In this account, we summarized our recent efforts to develop molecular transformations under Brønsted base catalysis on the basis of our own guiding principles for designing reaction systems, that include “the generation and application of anionic species which are difficult to utilize in conventional reaction systems” and “the employment of organosuperbases possessing much higher basicities than conventional organic bases as a catalyst”. In particular, we discussed reactions involving the generation of carbanions of less acidic compounds through the formal umpolung process from carbonyl compounds and formal [3+2] cycloadditions involving the generation of the synthetic equivalent of a 1,3-dipole through epoxide opening.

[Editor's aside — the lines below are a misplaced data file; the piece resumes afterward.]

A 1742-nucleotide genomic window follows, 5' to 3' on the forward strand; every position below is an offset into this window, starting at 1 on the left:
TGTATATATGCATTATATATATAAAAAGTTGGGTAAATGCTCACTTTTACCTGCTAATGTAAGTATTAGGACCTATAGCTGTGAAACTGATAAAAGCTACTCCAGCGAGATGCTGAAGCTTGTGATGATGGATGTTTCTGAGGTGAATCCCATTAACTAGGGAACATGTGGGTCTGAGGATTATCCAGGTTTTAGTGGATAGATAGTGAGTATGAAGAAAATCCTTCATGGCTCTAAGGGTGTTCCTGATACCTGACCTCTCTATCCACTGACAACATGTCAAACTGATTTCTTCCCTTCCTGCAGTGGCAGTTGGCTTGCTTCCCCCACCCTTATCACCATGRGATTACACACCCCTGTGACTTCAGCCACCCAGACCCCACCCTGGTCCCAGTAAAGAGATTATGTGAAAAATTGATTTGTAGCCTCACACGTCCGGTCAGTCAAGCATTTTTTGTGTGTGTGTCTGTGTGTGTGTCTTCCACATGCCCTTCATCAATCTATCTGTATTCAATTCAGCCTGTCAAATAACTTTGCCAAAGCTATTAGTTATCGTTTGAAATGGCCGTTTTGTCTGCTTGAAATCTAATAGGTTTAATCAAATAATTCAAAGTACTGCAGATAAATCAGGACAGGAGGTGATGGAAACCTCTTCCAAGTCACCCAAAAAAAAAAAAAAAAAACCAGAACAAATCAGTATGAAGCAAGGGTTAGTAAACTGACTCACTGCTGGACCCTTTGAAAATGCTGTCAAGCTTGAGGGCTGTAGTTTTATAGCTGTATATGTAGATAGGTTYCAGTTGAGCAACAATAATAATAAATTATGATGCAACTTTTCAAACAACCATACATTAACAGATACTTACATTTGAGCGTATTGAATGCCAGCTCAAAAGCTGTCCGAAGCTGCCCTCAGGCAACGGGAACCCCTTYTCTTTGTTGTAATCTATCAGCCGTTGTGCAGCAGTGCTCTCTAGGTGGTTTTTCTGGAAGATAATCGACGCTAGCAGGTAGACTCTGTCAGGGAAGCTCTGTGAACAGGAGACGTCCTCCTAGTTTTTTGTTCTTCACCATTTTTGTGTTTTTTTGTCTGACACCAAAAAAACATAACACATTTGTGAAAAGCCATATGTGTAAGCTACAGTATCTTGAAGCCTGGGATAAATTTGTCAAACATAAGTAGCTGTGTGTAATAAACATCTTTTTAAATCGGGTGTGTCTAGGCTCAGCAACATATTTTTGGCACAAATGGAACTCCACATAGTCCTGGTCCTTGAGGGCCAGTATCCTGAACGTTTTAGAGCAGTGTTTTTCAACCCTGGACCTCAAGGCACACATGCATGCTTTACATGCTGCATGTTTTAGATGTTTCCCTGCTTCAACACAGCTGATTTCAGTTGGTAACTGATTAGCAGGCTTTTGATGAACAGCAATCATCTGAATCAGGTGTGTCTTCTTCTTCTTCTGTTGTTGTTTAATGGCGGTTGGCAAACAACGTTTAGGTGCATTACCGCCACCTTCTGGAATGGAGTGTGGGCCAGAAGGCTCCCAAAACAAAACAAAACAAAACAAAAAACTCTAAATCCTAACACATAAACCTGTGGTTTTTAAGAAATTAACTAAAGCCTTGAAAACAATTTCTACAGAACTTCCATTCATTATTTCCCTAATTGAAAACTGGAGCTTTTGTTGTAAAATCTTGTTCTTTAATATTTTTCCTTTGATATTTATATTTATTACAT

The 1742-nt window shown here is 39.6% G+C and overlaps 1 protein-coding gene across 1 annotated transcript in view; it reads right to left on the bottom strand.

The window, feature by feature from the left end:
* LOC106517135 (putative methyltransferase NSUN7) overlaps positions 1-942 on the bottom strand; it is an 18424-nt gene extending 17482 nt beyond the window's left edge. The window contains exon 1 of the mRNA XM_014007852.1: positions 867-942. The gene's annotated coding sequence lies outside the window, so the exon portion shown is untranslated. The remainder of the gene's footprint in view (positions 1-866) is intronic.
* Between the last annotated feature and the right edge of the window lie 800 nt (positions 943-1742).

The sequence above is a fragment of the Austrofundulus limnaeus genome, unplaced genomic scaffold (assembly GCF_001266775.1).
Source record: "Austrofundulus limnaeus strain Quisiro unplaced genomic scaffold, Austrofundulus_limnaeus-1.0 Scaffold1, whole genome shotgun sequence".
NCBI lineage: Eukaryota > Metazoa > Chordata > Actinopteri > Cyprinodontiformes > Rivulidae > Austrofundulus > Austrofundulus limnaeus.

We here describe our various concepts and achievements for material science, which have been introduced through liquid-crystalline (LC) and polymer chemistry. They have resulted in the development of new classes of functional organic, polymer, and hybrid materials. Supramolecular LC complexes and polymers with well-defined structures were found to be built through complimentary hydrogen bonding between carboxylic acid and pyridine. Since then, a variety of intermolecular interactions such as hydrogen bonding, ionic interactions, ion-dipolar interactions, and halogen bonding were used for the formation of supramolecular liquid crystal organic materials and polymers. The nanosegregation in molecular assemblies in liquid crystals leads to the various 1D, 2D and 3D self-assembled nanostructures. These strategy and material designs lead to the development of new dynamically functional materials, which exhibit stimuli-responsive properties, photoluminescence, transport of charge, ions, and molecules, electro-optic properties, and templates. We also show new hybrid liquid crystals, biomineral-inspired nanorod and nanodisk liquid crystals. These nanomaterials form colloidal LC solutions, which exhibit stimuli-responsive properties.